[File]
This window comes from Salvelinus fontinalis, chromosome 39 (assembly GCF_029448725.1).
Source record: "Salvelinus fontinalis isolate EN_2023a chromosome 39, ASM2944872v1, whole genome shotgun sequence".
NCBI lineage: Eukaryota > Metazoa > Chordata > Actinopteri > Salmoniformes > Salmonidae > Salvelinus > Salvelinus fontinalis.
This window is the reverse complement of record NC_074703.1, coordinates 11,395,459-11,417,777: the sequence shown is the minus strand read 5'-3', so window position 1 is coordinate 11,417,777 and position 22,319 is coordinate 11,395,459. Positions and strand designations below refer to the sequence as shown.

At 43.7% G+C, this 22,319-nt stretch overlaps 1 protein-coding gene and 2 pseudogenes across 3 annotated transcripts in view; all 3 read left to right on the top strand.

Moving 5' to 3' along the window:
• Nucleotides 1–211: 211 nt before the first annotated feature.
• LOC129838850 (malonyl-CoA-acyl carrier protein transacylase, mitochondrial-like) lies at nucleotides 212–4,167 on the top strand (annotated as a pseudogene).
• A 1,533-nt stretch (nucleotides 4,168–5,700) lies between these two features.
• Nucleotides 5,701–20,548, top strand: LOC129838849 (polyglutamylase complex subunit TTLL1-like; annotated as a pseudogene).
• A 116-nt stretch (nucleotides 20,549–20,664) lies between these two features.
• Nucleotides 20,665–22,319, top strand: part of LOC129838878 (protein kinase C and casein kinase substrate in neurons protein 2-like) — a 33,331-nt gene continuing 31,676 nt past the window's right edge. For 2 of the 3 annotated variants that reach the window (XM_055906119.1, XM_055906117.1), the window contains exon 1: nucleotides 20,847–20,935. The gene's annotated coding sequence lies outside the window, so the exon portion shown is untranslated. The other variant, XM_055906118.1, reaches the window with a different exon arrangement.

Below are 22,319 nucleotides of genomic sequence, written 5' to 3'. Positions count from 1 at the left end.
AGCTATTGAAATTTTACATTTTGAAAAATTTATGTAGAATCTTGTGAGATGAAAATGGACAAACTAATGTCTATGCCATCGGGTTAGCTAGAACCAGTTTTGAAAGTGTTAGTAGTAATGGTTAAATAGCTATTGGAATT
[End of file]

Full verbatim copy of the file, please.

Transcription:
This window comes from Salvelinus fontinalis, chromosome 39 (assembly GCF_029448725.1).
Source record: "Salvelinus fontinalis isolate EN_2023a chromosome 39, ASM2944872v1, whole genome shotgun sequence".
NCBI lineage: Eukaryota > Metazoa > Chordata > Actinopteri > Salmoniformes > Salmonidae > Salvelinus > Salvelinus fontinalis.
This window is the reverse complement of record NC_074703.1, coordinates 11,395,459-11,417,777: the sequence shown is the minus strand read 5'-3', so window position 1 is coordinate 11,417,777 and position 22,319 is coordinate 11,395,459. Positions and strand designations below refer to the sequence as shown.

At 43.7% G+C, this 22,319-nt stretch overlaps 1 protein-coding gene and 2 pseudogenes across 3 annotated transcripts in view; all 3 read left to right on the top strand.

Moving 5' to 3' along the window:
• Nucleotides 1–211: 211 nt before the first annotated feature.
• LOC129838850 (malonyl-CoA-acyl carrier protein transacylase, mitochondrial-like) lies at nucleotides 212–4,167 on the top strand (annotated as a pseudogene).
• A 1,533-nt stretch (nucleotides 4,168–5,700) lies between these two features.
• Nucleotides 5,701–20,548, top strand: LOC129838849 (polyglutamylase complex subunit TTLL1-like; annotated as a pseudogene).
• A 116-nt stretch (nucleotides 20,549–20,664) lies between these two features.
• Nucleotides 20,665–22,319, top strand: part of LOC129838878 (protein kinase C and casein kinase substrate in neurons protein 2-like) — a 33,331-nt gene continuing 31,676 nt past the window's right edge. For 2 of the 3 annotated variants that reach the window (XM_055906119.1, XM_055906117.1), the window contains exon 1: nucleotides 20,847–20,935. The gene's annotated coding sequence lies outside the window, so the exon portion shown is untranslated. The other variant, XM_055906118.1, reaches the window with a different exon arrangement.

Below are 22,319 nucleotides of genomic sequence, written 5' to 3'. Positions count from 1 at the left end.
AGCTATTGAAATTTTACATTTTGAAAAATTTATGTAGAATCTTGTGAGATGAAAATGGACAAACTAATGTCTATGCCATCGGGTTAGCTAGAACCAGTTTTGAAAGTGTTAGTAGTAATGGTTAAATAGCTATTGGAATT